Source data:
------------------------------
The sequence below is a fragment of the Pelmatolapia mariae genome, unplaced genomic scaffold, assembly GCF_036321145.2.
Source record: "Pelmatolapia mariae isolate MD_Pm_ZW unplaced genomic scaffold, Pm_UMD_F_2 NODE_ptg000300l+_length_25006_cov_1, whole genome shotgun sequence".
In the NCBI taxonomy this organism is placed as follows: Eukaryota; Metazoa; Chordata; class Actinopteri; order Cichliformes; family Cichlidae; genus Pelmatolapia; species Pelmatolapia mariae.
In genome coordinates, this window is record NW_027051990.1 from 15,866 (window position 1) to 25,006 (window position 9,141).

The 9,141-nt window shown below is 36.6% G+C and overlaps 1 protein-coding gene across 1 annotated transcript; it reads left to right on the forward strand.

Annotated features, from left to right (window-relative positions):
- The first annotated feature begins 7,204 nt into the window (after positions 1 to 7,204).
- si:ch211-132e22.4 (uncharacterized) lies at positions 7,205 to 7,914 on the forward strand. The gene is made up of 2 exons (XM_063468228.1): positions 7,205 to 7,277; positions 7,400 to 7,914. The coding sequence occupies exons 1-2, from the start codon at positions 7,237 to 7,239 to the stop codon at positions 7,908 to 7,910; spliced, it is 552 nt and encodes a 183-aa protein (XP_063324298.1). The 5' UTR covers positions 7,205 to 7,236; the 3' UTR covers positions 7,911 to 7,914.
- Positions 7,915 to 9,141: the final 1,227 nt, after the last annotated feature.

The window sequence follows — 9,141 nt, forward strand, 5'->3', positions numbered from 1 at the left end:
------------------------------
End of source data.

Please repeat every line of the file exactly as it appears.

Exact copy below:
The sequence below is a fragment of the Pelmatolapia mariae genome, unplaced genomic scaffold, assembly GCF_036321145.2.
Source record: "Pelmatolapia mariae isolate MD_Pm_ZW unplaced genomic scaffold, Pm_UMD_F_2 NODE_ptg000300l+_length_25006_cov_1, whole genome shotgun sequence".
In the NCBI taxonomy this organism is placed as follows: Eukaryota; Metazoa; Chordata; class Actinopteri; order Cichliformes; family Cichlidae; genus Pelmatolapia; species Pelmatolapia mariae.
In genome coordinates, this window is record NW_027051990.1 from 15,866 (window position 1) to 25,006 (window position 9,141).

The 9,141-nt window shown below is 36.6% G+C and overlaps 1 protein-coding gene across 1 annotated transcript; it reads left to right on the forward strand.

Annotated features, from left to right (window-relative positions):
- The first annotated feature begins 7,204 nt into the window (after positions 1 to 7,204).
- si:ch211-132e22.4 (uncharacterized) lies at positions 7,205 to 7,914 on the forward strand. The gene is made up of 2 exons (XM_063468228.1): positions 7,205 to 7,277; positions 7,400 to 7,914. The coding sequence occupies exons 1-2, from the start codon at positions 7,237 to 7,239 to the stop codon at positions 7,908 to 7,910; spliced, it is 552 nt and encodes a 183-aa protein (XP_063324298.1). The 5' UTR covers positions 7,205 to 7,236; the 3' UTR covers positions 7,911 to 7,914.
- Positions 7,915 to 9,141: the final 1,227 nt, after the last annotated feature.

The window sequence follows — 9,141 nt, forward strand, 5'->3', positions numbered from 1 at the left end: